As for the Daily News, our old friend Ben Chapman highlights the spotty records of the ATRs in his totally one sided piece. He quotes the Department of Education administrator in charge of the ATRs, Randy Asher, and some artificial turf organization head. No teacher or UFT leader even gets a hint of  a quote from Ben. 

The Daily News gets an F- on the ICEBLOG objectivity scale. It is a totally biased piece quoting only school administration and a public school critic but not bothering to quote a teacher. I'll try to be fair and say Ben might have tried but the editor could have edited it out.

Now off to, otherwise known as because of their pro charter slant on all things education. Christina Veiga is the not so intrepid journalist here. Christina cites a whole load of data and quotes DOE's Randy Asher and the leader of an artificial turf pro-charter schools group.

She takes a dig at the ATRs by saying:

Almost half the educators who are currently in the pool were also there two years ago. A quarter were in the ATR five years ago. That doesn’t mean that teachers have remained in the ATR for that entire time. They could have been hired for a time, and returned to the pool.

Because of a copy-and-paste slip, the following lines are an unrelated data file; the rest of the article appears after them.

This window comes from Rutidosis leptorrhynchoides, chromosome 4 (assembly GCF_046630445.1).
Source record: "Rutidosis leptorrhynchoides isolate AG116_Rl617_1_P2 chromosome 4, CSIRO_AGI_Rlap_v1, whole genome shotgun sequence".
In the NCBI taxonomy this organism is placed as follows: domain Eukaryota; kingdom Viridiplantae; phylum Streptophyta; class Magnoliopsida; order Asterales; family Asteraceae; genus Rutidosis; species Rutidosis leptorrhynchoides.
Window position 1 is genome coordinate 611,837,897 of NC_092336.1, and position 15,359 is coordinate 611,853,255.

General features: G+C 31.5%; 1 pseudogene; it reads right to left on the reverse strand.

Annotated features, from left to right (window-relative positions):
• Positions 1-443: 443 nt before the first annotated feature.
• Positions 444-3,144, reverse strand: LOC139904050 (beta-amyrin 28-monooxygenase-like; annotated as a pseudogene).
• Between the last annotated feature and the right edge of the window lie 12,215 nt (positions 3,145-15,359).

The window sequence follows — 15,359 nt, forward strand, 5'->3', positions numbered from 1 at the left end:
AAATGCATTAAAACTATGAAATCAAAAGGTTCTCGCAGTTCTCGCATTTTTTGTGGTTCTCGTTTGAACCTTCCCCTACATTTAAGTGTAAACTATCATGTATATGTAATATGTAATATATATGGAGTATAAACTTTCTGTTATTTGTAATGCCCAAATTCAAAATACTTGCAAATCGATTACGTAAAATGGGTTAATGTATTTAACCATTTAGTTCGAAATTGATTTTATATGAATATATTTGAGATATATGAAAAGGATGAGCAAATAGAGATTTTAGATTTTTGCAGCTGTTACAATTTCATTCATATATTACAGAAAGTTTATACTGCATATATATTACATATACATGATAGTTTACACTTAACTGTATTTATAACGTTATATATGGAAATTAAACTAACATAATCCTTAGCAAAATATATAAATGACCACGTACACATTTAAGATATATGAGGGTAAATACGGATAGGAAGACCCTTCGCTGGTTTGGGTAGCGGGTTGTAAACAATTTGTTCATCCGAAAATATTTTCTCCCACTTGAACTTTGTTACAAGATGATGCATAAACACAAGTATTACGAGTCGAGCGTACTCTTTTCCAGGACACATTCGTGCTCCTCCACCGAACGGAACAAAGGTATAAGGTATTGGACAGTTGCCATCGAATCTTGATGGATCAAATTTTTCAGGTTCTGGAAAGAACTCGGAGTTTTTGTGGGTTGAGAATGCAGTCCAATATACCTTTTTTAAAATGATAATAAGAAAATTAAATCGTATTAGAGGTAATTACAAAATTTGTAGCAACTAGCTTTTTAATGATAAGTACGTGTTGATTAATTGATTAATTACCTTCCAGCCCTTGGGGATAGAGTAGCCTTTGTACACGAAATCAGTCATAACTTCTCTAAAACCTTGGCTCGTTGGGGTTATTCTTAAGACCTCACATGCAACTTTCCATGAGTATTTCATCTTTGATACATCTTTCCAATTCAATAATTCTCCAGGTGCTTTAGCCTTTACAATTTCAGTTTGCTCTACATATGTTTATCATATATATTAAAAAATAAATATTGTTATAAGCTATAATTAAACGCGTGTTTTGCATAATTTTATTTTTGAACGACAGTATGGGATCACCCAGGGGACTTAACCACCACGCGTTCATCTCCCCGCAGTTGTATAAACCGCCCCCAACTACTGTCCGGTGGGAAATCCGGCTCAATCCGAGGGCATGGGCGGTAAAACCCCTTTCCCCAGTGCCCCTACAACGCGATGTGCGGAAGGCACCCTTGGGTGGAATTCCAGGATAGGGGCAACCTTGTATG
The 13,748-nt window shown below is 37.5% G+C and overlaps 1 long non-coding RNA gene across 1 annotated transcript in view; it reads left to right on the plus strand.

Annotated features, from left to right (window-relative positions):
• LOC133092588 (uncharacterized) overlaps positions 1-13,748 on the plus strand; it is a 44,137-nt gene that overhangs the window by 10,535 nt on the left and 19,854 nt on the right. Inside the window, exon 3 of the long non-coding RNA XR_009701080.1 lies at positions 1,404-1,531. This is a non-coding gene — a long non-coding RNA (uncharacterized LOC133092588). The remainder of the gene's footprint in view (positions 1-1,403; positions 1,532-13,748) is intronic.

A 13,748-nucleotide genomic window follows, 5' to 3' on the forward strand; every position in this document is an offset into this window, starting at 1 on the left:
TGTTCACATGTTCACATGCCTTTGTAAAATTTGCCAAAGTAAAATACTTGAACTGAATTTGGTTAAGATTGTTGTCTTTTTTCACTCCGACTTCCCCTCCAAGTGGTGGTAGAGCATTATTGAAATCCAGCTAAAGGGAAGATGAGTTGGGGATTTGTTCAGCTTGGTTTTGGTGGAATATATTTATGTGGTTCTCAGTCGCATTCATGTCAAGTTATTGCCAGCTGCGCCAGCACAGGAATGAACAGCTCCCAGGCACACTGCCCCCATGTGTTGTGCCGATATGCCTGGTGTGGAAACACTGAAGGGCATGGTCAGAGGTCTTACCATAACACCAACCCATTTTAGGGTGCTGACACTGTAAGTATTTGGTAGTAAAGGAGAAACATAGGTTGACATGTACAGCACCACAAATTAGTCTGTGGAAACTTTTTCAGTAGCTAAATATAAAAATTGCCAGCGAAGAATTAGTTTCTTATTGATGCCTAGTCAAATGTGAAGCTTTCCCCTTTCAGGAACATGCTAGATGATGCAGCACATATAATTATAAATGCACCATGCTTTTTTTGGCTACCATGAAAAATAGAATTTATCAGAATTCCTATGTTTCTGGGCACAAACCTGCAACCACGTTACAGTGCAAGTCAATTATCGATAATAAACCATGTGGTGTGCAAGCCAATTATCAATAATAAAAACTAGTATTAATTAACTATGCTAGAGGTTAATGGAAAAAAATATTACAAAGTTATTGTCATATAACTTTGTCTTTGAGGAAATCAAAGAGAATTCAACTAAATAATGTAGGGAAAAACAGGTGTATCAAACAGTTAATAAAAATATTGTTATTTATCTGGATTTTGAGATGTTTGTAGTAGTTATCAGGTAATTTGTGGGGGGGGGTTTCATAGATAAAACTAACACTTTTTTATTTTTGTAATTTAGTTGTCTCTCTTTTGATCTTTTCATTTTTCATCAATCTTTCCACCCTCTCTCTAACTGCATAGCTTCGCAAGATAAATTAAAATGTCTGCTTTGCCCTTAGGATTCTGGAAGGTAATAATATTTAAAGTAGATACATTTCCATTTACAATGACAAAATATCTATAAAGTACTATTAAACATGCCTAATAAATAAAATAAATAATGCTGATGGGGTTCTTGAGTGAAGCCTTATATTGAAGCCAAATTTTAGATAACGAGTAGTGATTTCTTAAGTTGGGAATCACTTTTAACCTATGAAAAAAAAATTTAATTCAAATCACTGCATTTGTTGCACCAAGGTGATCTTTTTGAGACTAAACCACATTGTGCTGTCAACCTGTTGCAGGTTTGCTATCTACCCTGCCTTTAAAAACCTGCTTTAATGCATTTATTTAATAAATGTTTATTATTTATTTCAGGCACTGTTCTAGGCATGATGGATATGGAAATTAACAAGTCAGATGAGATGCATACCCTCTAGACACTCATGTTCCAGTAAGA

Still, the figures could be fuel for those who argue educators in the ATR either aren’t seriously looking for permanent jobs — or that the educators in the pool are simply undesirable hires.

ATRs won't bark on command and pass students who don't deserve to pass because we are veterans. We must be bad teachers.

Veiga goes on by saying:

Teachers in the ATR have argued that their higher salaries are one reason principals avoid hiring them — a concern that principals voiced in a recent Chalkbeat report.

“This is part of the injustice of the ATR placement,” said Scott Conti, principal of New Design High School in Manhattan. “Schools might not want them and they will cost schools more in the future, taking away from other budget priorities.”

Under the policy announced Friday, the education department will subsidize the cost of ATRs who are permanently hired, paying 50 percent of their salaries next school year and 25 percent the following school year.